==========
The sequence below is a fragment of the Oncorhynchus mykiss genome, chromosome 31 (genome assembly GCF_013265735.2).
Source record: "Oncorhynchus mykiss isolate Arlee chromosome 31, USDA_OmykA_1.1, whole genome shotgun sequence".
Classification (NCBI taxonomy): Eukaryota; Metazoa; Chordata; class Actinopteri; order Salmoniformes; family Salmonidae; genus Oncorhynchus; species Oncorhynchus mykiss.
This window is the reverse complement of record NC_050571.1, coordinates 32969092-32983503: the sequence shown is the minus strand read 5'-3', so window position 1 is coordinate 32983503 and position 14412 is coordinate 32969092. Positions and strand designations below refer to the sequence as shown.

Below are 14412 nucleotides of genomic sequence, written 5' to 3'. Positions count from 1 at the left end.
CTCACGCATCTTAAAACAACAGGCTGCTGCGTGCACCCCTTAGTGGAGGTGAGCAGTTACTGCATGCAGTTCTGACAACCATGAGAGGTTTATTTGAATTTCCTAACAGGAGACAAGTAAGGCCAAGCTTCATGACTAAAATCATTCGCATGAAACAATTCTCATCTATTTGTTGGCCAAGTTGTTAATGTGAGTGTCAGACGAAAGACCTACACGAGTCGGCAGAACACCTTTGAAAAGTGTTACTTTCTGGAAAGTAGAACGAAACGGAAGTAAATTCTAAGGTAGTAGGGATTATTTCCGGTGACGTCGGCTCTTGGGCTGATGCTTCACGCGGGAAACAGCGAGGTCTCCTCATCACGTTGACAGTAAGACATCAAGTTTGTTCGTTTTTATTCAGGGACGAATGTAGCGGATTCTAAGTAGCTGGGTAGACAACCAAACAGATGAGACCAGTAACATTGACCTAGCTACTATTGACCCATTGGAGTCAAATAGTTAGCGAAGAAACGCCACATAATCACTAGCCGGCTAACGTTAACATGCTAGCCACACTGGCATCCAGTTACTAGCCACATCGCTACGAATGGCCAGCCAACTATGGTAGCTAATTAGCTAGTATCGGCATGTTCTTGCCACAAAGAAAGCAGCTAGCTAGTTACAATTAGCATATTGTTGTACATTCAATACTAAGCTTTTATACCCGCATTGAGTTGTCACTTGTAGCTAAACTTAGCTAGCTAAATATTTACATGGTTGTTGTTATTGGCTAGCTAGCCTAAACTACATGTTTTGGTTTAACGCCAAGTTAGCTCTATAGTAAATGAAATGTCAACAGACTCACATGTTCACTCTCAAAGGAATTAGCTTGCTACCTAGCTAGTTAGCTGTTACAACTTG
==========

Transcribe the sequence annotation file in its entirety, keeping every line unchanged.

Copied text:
The sequence below is a fragment of the Oncorhynchus mykiss genome, chromosome 31 (genome assembly GCF_013265735.2).
Source record: "Oncorhynchus mykiss isolate Arlee chromosome 31, USDA_OmykA_1.1, whole genome shotgun sequence".
Classification (NCBI taxonomy): Eukaryota; Metazoa; Chordata; class Actinopteri; order Salmoniformes; family Salmonidae; genus Oncorhynchus; species Oncorhynchus mykiss.
This window is the reverse complement of record NC_050571.1, coordinates 32969092-32983503: the sequence shown is the minus strand read 5'-3', so window position 1 is coordinate 32983503 and position 14412 is coordinate 32969092. Positions and strand designations below refer to the sequence as shown.

Below are 14412 nucleotides of genomic sequence, written 5' to 3'. Positions count from 1 at the left end.
CTCACGCATCTTAAAACAACAGGCTGCTGCGTGCACCCCTTAGTGGAGGTGAGCAGTTACTGCATGCAGTTCTGACAACCATGAGAGGTTTATTTGAATTTCCTAACAGGAGACAAGTAAGGCCAAGCTTCATGACTAAAATCATTCGCATGAAACAATTCTCATCTATTTGTTGGCCAAGTTGTTAATGTGAGTGTCAGACGAAAGACCTACACGAGTCGGCAGAACACCTTTGAAAAGTGTTACTTTCTGGAAAGTAGAACGAAACGGAAGTAAATTCTAAGGTAGTAGGGATTATTTCCGGTGACGTCGGCTCTTGGGCTGATGCTTCACGCGGGAAACAGCGAGGTCTCCTCATCACGTTGACAGTAAGACATCAAGTTTGTTCGTTTTTATTCAGGGACGAATGTAGCGGATTCTAAGTAGCTGGGTAGACAACCAAACAGATGAGACCAGTAACATTGACCTAGCTACTATTGACCCATTGGAGTCAAATAGTTAGCGAAGAAACGCCACATAATCACTAGCCGGCTAACGTTAACATGCTAGCCACACTGGCATCCAGTTACTAGCCACATCGCTACGAATGGCCAGCCAACTATGGTAGCTAATTAGCTAGTATCGGCATGTTCTTGCCACAAAGAAAGCAGCTAGCTAGTTACAATTAGCATATTGTTGTACATTCAATACTAAGCTTTTATACCCGCATTGAGTTGTCACTTGTAGCTAAACTTAGCTAGCTAAATATTTACATGGTTGTTGTTATTGGCTAGCTAGCCTAAACTACATGTTTTGGTTTAACGCCAAGTTAGCTCTATAGTAAATGAAATGTCAACAGACTCACATGTTCACTCTCAAAGGAATTAGCTTGCTACCTAGCTAGTTAGCTGTTACAACTTG